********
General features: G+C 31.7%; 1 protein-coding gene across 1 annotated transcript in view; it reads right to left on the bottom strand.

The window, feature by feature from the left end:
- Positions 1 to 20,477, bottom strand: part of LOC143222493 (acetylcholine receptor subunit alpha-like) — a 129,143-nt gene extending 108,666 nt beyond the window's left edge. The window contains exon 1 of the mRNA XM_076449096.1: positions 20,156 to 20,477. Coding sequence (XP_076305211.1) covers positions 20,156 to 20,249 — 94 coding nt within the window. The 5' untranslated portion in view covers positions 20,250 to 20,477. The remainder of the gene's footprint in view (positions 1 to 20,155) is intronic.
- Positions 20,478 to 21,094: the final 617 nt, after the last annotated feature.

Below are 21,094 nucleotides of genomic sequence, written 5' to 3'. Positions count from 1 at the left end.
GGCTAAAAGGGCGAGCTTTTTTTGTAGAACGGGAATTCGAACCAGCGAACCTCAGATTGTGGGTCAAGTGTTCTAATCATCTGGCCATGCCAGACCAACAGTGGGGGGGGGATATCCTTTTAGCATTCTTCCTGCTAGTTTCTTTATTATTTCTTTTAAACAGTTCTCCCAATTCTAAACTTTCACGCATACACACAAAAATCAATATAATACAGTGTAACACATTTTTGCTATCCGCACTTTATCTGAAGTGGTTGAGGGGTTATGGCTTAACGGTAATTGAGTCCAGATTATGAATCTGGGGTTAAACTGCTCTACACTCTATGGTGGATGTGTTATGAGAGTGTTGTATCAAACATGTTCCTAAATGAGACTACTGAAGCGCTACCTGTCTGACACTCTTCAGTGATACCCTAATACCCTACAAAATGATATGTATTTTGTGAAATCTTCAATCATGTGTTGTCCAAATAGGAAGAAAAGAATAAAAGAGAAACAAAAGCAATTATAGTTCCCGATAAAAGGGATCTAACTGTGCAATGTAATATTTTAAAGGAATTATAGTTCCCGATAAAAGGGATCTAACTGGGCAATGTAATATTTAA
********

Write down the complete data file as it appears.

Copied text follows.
General features: G+C 31.7%; 1 protein-coding gene across 1 annotated transcript in view; it reads right to left on the bottom strand.

The window, feature by feature from the left end:
- Positions 1 to 20,477, bottom strand: part of LOC143222493 (acetylcholine receptor subunit alpha-like) — a 129,143-nt gene extending 108,666 nt beyond the window's left edge. The window contains exon 1 of the mRNA XM_076449096.1: positions 20,156 to 20,477. Coding sequence (XP_076305211.1) covers positions 20,156 to 20,249 — 94 coding nt within the window. The 5' untranslated portion in view covers positions 20,250 to 20,477. The remainder of the gene's footprint in view (positions 1 to 20,155) is intronic.
- Positions 20,478 to 21,094: the final 617 nt, after the last annotated feature.

Below are 21,094 nucleotides of genomic sequence, written 5' to 3'. Positions count from 1 at the left end.
GGCTAAAAGGGCGAGCTTTTTTTGTAGAACGGGAATTCGAACCAGCGAACCTCAGATTGTGGGTCAAGTGTTCTAATCATCTGGCCATGCCAGACCAACAGTGGGGGGGGGATATCCTTTTAGCATTCTTCCTGCTAGTTTCTTTATTATTTCTTTTAAACAGTTCTCCCAATTCTAAACTTTCACGCATACACACAAAAATCAATATAATACAGTGTAACACATTTTTGCTATCCGCACTTTATCTGAAGTGGTTGAGGGGTTATGGCTTAACGGTAATTGAGTCCAGATTATGAATCTGGGGTTAAACTGCTCTACACTCTATGGTGGATGTGTTATGAGAGTGTTGTATCAAACATGTTCCTAAATGAGACTACTGAAGCGCTACCTGTCTGACACTCTTCAGTGATACCCTAATACCCTACAAAATGATATGTATTTTGTGAAATCTTCAATCATGTGTTGTCCAAATAGGAAGAAAAGAATAAAAGAGAAACAAAAGCAATTATAGTTCCCGATAAAAGGGATCTAACTGTGCAATGTAATATTTTAAAGGAATTATAGTTCCCGATAAAAGGGATCTAACTGGGCAATGTAATATTTAA